Hampi is a beautiful area! The train station is actually in a town called Hospet. It is a short 30 minute drive to Hampi, and my oh my, is that ride gorgeous! The streets are lined with banana trees, sugar cane fields, and palm streets. In the residential parts, beautiful white cows pull wooden carts full of hay and logs.
It is obvious when you reach Hampi, the terrain becomes rocky and then you see the ancient temples spread out across the landscape. This is the ancient ruins of Hampi.
Hampi was the original capital of Vijayanagara of the Hindu Empire during the 14th-16th centuries. The traditional folklore says, “Two local chieftains, Hakka & Bukka , reports to their guru an unusual sight they saw during a hunting expedition. A hare chased by their hound suddenly turns courageous and start chasing back the hound. Vidyaranya, the guru, tells them that the place is so special and asks them to establish theirs local capital at this place. The seed of an empire was sown.” 4 dynasties ruled during the 2 centuries. Hampi was a great place of commerce and trade. Eventually the Deccan Sultantes joined together and defeated the Vijayanagara army. The city was plundered and ransacked. Most of the population was massacred and the rest fled. Hampi was a ghost town and slowly turned into a jungle. There are over 1200 temple ruins covering almost 10 square miles. (Which I will chat about later!)
Squeezing our way through the small streets of the bazaar we made it to the river. From there we ditched the rickshaw and took a boat across the river. The feel is completely different here. The one main street is lined with guesthouses, restaurants, and shops. Each restaurant displays chalk signboards listing their specials of the day. There is a relaxed, hippie attitude here. Music plays from all the restaurants and visitors hang out like they live here. But the biggest culture shock was seeing the people-I have never seen so many white people in India! The mix of people was phenomenal- French, English, German, and lots and lots of Israelis. I saw more dreadlocks, mullets, and nose piercings than I ever have in my life (Emily, on the other hand, was right at home being from Asheville, NC). These were the kind of people who backpack across India. I loved the feel!
After doing some “shopping” for a guest house, we ended up at The White Elephant. An open-air restaurant stood in the center with the attached rooms surrounding the property. We were suite #4 at the end of the row. It was simple but nice; one large bed in the middle of the room and a private bathroom.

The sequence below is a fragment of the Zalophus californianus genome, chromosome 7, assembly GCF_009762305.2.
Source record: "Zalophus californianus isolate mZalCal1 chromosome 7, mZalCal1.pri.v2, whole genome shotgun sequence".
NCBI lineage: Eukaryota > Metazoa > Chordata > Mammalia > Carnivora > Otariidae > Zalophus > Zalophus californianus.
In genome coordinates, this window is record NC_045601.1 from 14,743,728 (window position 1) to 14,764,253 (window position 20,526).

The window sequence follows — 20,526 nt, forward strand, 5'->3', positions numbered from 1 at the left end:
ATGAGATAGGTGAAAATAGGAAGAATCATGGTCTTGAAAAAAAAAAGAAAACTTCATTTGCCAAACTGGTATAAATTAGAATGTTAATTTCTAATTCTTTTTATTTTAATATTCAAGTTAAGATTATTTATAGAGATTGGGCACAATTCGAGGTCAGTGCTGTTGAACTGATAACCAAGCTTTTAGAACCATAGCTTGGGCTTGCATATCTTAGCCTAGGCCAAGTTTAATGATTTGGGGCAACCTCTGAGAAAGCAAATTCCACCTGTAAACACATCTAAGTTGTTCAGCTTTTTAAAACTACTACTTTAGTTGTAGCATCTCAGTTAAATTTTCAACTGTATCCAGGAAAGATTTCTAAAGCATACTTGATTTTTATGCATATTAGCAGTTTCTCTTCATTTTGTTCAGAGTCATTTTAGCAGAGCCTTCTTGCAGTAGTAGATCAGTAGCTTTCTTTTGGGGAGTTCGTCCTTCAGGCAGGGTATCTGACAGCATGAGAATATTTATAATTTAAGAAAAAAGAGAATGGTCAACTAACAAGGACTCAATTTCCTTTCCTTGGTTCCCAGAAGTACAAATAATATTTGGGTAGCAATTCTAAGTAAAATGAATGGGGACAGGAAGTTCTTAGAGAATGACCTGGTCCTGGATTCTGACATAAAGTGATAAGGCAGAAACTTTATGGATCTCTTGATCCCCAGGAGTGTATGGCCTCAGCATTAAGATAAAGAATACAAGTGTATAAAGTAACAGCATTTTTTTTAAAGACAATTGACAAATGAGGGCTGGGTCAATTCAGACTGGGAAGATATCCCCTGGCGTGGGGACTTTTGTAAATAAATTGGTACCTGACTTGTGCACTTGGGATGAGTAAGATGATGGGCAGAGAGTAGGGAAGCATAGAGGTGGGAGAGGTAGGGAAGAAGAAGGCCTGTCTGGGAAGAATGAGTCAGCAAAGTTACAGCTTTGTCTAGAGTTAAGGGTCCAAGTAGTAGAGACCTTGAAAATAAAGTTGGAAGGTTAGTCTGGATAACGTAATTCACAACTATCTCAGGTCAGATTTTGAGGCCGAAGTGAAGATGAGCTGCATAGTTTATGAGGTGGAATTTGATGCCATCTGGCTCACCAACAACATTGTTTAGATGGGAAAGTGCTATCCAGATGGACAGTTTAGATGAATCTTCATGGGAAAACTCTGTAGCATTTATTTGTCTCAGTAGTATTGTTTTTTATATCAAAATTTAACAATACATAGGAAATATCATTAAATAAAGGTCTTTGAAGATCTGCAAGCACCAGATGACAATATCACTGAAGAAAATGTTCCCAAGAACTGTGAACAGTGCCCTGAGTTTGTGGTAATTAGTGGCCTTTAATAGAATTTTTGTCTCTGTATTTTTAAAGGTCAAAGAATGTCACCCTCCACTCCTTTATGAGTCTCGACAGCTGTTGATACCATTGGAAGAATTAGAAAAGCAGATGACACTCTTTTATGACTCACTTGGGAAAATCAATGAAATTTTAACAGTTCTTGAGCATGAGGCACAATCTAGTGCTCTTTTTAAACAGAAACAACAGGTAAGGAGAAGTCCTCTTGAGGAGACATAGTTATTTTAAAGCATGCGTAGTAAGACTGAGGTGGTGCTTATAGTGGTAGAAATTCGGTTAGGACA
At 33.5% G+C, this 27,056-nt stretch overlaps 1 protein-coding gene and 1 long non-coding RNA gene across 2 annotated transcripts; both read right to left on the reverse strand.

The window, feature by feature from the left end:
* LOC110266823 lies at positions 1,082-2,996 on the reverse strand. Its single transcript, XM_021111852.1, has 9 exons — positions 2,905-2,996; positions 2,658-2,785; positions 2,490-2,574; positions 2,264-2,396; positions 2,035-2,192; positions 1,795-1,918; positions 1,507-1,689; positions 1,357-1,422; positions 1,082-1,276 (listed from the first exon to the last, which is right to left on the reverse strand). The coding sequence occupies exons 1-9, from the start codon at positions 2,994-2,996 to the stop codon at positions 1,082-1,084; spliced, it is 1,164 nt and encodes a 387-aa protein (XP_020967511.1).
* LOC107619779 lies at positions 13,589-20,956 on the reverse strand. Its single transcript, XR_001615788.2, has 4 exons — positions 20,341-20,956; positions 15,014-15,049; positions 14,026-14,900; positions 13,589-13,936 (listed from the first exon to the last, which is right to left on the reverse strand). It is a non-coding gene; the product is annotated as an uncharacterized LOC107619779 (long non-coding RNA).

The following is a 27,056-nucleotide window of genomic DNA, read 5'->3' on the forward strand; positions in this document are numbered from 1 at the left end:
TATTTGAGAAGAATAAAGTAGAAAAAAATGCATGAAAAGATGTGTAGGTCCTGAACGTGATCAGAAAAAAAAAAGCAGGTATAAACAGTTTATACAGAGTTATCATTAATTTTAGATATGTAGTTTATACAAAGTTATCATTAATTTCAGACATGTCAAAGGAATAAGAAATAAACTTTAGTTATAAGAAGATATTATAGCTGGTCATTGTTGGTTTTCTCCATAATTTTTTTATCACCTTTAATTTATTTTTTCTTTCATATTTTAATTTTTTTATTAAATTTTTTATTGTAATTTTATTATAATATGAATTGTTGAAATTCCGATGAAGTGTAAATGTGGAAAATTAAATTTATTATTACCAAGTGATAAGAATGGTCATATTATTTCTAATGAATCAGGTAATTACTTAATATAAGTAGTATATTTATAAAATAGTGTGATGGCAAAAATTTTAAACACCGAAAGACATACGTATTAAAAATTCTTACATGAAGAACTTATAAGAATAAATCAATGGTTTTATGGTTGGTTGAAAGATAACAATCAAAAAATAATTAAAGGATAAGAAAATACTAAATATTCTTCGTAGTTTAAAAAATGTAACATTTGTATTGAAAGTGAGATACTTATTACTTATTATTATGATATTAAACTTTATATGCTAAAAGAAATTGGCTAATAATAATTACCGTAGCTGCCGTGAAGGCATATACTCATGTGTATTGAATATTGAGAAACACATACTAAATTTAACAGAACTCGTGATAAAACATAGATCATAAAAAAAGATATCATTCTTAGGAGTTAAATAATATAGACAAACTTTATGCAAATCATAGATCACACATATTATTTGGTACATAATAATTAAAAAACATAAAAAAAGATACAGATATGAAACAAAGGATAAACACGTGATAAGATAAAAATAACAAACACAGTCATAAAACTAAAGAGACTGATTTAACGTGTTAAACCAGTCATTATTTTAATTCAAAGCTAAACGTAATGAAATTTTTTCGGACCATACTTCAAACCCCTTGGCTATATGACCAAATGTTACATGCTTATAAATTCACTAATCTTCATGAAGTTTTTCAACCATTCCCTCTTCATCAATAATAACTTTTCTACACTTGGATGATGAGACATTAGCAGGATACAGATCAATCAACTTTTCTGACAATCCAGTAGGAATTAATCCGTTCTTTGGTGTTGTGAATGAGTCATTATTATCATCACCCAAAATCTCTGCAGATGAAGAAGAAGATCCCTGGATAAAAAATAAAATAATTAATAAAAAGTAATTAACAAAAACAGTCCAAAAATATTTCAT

Earl likes the view from our room!
We took our first afternoon pretty slow, exploring the main road and lounging at the White Elephant. The owner, Moin, introduced himself and invited me to play a few rounds of Backgammon. Later, he took us to some rock formations along the river to watch the sunset. Ahhh….
Actually, the night times were my favorite part of each day. Like I mentioned, the main street is lined with guest houses which all each have restaurants. Each night we chose a new place. Not only did we have great food, but the ambiance was amazing. Every night we removed our shoes, entered a dark restaurant with bulbs glowing over each floor table, and sat down on the cushions and pillows. Often times the tables were covered with various colored clothes and the walls covered in painted neon prints. Lazy hindu music drifted through the air until the power would go out and all would go still. This actually happened every night. In that case, the owners would bring over candles and we would continue on as normal.
The menus were all very similar, containing dishes from every cuisine which were often times spelled incorrectly: taost (toast), borrato (burrito), macyato (macchiato). Haha! We stuck to mostly Indian dishes and shared all of our meals. Here were some highlights:
Vegetable Momos! (steamed dumplings)
We were surprised at how less-spicy the Indian dishes were compared to Hyderabad, but they were all very flavorful! One of my favorites was this vegetable dish with cashews and raisins!
Before and after the meal we playing cards and chatted our hearts out. We joked that we ate our way through Hampi because we spent so much time relaxing at restaurants!